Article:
first committed to homeschooling when M was not quite three-years-old and all of her friends were enrolling in the city's preschools, I felt the need to make sure that we had structured activities and classes planned almost every day of the week.
Apparently this is a common pitfall for novice homeschoolers, according to the veteran homeschoolers I talk to. At some point we learn to trust our children and realize that although some formal classes and activities are valuable, kids need a bounty of unstructured, open time in which to explore and discover. We have dramatically reduced the amount of structured classes in which the kids participate compared to when we started, and our weekly homeschool rhythms feel much saner as a result.
One class, however, that Daddy and I feel is very important is swimming. We spend a lot of our summer time in or near the water and so the ability to swim is critical. In the city, we have lots of different options for swim lessons. We chose a small class just a quick bus ride down the road at MIT that a neighborhood friend of M's is also taking.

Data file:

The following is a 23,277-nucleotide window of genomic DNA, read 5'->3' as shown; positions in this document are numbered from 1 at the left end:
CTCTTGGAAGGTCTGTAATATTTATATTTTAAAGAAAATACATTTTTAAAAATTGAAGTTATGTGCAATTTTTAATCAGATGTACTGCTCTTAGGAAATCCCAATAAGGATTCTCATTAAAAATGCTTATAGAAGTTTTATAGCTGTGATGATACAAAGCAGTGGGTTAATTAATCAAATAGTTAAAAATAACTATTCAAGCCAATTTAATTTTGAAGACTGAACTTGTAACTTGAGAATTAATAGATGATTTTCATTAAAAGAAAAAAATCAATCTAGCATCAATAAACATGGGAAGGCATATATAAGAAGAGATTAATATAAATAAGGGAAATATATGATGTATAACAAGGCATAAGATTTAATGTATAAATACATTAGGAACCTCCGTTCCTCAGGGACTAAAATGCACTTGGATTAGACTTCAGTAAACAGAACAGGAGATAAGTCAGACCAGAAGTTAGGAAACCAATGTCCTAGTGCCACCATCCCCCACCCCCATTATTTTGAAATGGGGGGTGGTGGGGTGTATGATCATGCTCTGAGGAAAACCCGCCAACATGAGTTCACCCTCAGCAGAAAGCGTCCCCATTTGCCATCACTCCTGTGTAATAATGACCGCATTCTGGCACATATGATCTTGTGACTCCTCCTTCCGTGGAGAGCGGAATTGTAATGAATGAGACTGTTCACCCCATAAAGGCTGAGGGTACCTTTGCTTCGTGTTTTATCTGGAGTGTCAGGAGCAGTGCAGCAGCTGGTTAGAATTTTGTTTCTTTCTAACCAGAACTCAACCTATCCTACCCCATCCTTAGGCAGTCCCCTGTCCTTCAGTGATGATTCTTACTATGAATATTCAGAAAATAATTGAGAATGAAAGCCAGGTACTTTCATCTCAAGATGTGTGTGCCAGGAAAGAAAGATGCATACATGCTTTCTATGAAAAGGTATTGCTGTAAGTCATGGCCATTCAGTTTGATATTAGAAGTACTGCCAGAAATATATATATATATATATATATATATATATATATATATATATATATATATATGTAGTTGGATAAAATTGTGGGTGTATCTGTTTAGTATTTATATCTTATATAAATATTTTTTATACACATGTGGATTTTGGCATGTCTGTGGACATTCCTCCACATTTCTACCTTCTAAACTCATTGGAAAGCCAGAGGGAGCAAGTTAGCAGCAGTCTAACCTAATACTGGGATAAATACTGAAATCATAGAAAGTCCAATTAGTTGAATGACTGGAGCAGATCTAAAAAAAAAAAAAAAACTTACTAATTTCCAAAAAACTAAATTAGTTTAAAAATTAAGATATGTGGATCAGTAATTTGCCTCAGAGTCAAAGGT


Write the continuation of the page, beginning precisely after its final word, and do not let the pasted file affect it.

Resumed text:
While M and Daddy have done parent-child swim classes in the past, yesterday was M's first class without a parent in the water (though I was sitting nearby on a bench). I wondered how she would do. She enjoyed it so much in fact, that it wasn't until about 20 minutes into the class that she finally turned around, realized I was there, and said enthusiastically: "Look Mommy I'm learning to swim!"
As Dr. Sears says, attached kids grow up to be confident and independent:
"They grow up learning that it is safe to trust others, that the world is a warm and responsive place to be, that their needs will be appropriately identified and consistently met. The trust they have in caregivers translates into trust in themselves."
Knowing that your loved ones are always nearby makes it easier to plunge eagerly into uncharted waters.